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Compare Sun E4500 and a Linux Redhat3.0 AS Cluster Using Oracle10g

by Michael R. Ault

In many Oracle shops, there is a move afoot to move from the larger, older, mid-range UNIX servers to the commodity-based Linux model of computing. Whether this is motivated by finance, technology, or just because Linux is the new kid on the block, it is important to understand how this move may affect the performance and behavior of your system.

Why Did I Choose Linux to Test Against?

There are many operating systems available for the data center, including Windows-based systems, other UNIX versions such as HPUX, AIX, and TRU64 so why Linux?

Let's look at a few of the most compelling reasons:

Linux is one of the fastest growing operating systems; in 2002, its market share grew 18 percent as opposed to Microsoft's three percent
Linux provides enterprise-level OS features for a fraction of the cost
Linux utilizes a non-centralized support model in which bugs are tracked, reported, and fixed by thousands of developers worldwide
Linux outperforms most other operating systems, especially with Oracle (most new development at Oracle will be done on Linux, replacing Solaris)

Thus, Linux seems to be one of the up-and-coming operating system, and in my consulting practice, I have had more requests concerning conversion to Linux than to any other operating system.

What We Will Cover

This article discusses a testing methodology and the results of a test performed utilizing an Sun E4500 with 4-400 MHz RISC CPUs, with 2 GB RAM, using a AS5100 8x73GB FC disk array, against a Linux Redhat 3.0 AS DB Server Cluster, each with Dual 2.8 GHz Xeon CPUs, 2x36GB internal SCSI, 2GB RAM per server, with 2Gb/s FC HBA and a 12-disk SATA Array, 12x36GB 10K for a total system of 4 Linux Servers, 2 SATA Arrays, 8 FC Ports and 8 Gig-E Ports.

Now, some of you are no doubt saying, "Geesh, the E4500 is already out-gunned," and I would have to agree with you. However, this is a typical configuration of those being replaced, and that is why it was chosen.

Figure 1: Linux server configuration.

None of the servers were preinstalled with Oracle; all were "Greenfield" boxes with just the operating system installed.

Basic Project Plan

The basic project plan consisted of setting up both systems utilizing the same release of Oracle10g ( and configuring the Sun Solaris system as a single Oracle10g system and the Linux cluster as an Oracle10g RAC system. I picked this design because a majority of clients will be operating in Single-Instance mode on Oracle before they decide to go to Oracle10g using RAC.

We configured the RAC cluster by following this general procedure:

1. Install CRS
2. Install ASM and database software
3. Create example RAC database on Linux
4. Utilize TPCH dbgen to generate 10GB database load files
5. Load example Linux database using SQLLoader
6. Create indexes on Linux

Next, we configured the Solaris system:

1. Install CRS
2. Install ASM and database software
3. Create single instance database on Solaris
4. Utilize TPCH dbgen to generate 10GB database load files
5. Load example Solaris Database using SQLLoader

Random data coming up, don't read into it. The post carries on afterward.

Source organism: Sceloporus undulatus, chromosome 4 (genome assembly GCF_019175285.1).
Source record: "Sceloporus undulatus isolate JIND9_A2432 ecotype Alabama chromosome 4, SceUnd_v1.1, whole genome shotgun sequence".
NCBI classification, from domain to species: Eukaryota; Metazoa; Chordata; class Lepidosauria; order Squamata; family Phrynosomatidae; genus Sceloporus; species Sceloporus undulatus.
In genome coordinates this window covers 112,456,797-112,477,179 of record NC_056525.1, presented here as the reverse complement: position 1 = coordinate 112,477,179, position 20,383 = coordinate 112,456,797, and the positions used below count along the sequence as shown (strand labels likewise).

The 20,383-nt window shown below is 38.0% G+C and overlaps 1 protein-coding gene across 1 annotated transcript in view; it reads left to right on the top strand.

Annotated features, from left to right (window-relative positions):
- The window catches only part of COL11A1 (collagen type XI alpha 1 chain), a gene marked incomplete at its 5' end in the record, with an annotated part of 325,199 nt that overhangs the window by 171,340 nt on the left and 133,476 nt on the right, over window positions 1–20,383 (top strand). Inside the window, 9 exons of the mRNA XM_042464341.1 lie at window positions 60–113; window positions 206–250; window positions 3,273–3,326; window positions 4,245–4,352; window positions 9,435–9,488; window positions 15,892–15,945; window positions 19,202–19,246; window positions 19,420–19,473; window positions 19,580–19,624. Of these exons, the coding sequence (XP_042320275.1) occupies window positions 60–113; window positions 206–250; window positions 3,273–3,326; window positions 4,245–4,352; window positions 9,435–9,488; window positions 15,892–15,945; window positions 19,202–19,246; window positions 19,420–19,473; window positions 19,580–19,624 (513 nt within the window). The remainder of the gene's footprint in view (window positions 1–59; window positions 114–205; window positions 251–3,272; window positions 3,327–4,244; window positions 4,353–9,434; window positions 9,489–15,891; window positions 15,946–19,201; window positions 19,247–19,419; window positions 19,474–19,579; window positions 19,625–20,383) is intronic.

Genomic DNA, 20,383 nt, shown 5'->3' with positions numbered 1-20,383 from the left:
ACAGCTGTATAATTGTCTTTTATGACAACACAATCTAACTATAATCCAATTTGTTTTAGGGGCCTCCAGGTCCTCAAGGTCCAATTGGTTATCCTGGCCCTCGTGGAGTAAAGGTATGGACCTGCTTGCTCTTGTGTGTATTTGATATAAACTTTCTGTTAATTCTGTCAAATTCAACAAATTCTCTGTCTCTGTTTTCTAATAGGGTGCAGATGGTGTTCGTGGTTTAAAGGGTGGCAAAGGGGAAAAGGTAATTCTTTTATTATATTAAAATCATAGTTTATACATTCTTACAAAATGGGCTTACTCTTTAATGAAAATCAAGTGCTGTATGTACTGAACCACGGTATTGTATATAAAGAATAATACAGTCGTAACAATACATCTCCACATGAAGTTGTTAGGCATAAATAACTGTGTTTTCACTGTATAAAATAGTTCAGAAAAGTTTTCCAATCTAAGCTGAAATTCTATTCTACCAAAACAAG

6. Create indexes on Solaris

Note that the Solaris and Linux configurations progressed in parallel as much as possible.

Once we had the basic database loaded, we used the qgen routine from TPCH to generate the standard queries; after reviewing the queries, one was chosen as the test query for our purposes. This query is shown in Listing 1.

	sum(ps_supplycost * ps_availqty) value
	ps_suppkey = s_suppkey
	and s_nationkey = n_nationkey
	and n_name = 'INDIA'
group by
	ps_partkey having
		sum(ps_supplycost * ps_availqty) > (
				sum(ps_supplycost * ps_availqty) * 0.0001000000
				ps_suppkey = s_suppkey
				and s_nationkey = n_nationkey
				and n_name = 'INDIA'
order by
	value desc;

Listing 1: Query chosen for test.

Notice that the query uses a three-table join, a sub-select, a group by, and an order by, making it a fairly complex query that utilizes sorts, indexes, and summaries, and will therefore exercise much of the Oracle query engine.

Tools Used
We used the TPCH benchmark dbgen program (which had to be relinked for Solaris) to create a 10GB load set. The load set was generated in five flatfiles per major table, except for the nation and region table, which had one flatfile each. The databases were loaded using sqlloader (TPCH Decision Support benchmark, available from

One item that is not well documented is that, to use the Oracle ASM product most effectively, you should use the ASMLIB set of routines from Oracle, so be sure that the oracleasm libraries and utilities are downloaded and installed (side note Fedora cannot load this as it is branded for the commercial kernel). The oracleasm libraries provide the capability to mark entire disks (either actual or virtual) as ASM devices, making discovering them and managing them easier. Both the Oracle cluster file system (OCFS) and ASM can be used in the same database, but not for the same files.

Issues Resolved

We had several issues during the software install and load process:

Disk Reconfiguration
We established the required RAW devices (two at 150MB each) on the Linux cluster; this required a rebuild of the disk farm. If you need to rebuild CRS, you must remove the ocr.loc file from /etc/oracle (this is overlooked by the deinstall procedure from MOSC).

Missing Library
The Linux box was missing a Library that allowed backward compatibility to 7.3, which caused the load to fail, and required analysis to resolve. The library is provided on the Linux install disk, which is why I usually use the ITHDT method of install on Linux boxes ("install the whole darn thing"). As with any other install, I usually end up searching the disks for that one RPM or utility that wasn't get installed, and the difference in install size between the maximum typical install and the whole darn thing is usually only a gigabyte or two.